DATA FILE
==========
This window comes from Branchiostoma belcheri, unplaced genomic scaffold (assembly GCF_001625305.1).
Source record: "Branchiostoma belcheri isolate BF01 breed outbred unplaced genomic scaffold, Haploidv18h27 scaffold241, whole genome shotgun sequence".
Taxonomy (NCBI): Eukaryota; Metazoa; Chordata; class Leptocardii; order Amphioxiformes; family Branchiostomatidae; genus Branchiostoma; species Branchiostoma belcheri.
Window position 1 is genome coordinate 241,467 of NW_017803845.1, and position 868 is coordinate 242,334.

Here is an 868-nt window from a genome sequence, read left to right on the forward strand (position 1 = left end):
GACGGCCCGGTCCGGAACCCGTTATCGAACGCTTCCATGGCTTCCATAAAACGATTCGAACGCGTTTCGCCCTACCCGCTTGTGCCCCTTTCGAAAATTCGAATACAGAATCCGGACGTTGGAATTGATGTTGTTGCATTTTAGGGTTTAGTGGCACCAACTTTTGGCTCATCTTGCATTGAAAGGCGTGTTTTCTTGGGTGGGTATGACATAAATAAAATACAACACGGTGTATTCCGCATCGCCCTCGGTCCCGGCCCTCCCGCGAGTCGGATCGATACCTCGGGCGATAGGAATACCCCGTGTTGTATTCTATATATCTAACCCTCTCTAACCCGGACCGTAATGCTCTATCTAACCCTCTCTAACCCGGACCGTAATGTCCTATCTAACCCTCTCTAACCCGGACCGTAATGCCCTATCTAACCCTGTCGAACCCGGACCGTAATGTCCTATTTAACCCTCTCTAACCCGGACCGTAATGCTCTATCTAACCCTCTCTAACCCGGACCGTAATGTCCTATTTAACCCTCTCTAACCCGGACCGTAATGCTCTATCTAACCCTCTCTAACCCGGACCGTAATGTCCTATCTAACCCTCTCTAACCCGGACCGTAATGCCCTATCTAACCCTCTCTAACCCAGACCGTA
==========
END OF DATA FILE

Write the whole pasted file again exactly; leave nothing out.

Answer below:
This window comes from Branchiostoma belcheri, unplaced genomic scaffold (assembly GCF_001625305.1).
Source record: "Branchiostoma belcheri isolate BF01 breed outbred unplaced genomic scaffold, Haploidv18h27 scaffold241, whole genome shotgun sequence".
Taxonomy (NCBI): Eukaryota; Metazoa; Chordata; class Leptocardii; order Amphioxiformes; family Branchiostomatidae; genus Branchiostoma; species Branchiostoma belcheri.
Window position 1 is genome coordinate 241,467 of NW_017803845.1, and position 868 is coordinate 242,334.

Here is an 868-nt window from a genome sequence, read left to right on the forward strand (position 1 = left end):
GACGGCCCGGTCCGGAACCCGTTATCGAACGCTTCCATGGCTTCCATAAAACGATTCGAACGCGTTTCGCCCTACCCGCTTGTGCCCCTTTCGAAAATTCGAATACAGAATCCGGACGTTGGAATTGATGTTGTTGCATTTTAGGGTTTAGTGGCACCAACTTTTGGCTCATCTTGCATTGAAAGGCGTGTTTTCTTGGGTGGGTATGACATAAATAAAATACAACACGGTGTATTCCGCATCGCCCTCGGTCCCGGCCCTCCCGCGAGTCGGATCGATACCTCGGGCGATAGGAATACCCCGTGTTGTATTCTATATATCTAACCCTCTCTAACCCGGACCGTAATGCTCTATCTAACCCTCTCTAACCCGGACCGTAATGTCCTATCTAACCCTCTCTAACCCGGACCGTAATGCCCTATCTAACCCTGTCGAACCCGGACCGTAATGTCCTATTTAACCCTCTCTAACCCGGACCGTAATGCTCTATCTAACCCTCTCTAACCCGGACCGTAATGTCCTATTTAACCCTCTCTAACCCGGACCGTAATGCTCTATCTAACCCTCTCTAACCCGGACCGTAATGTCCTATCTAACCCTCTCTAACCCGGACCGTAATGCCCTATCTAACCCTCTCTAACCCAGACCGTA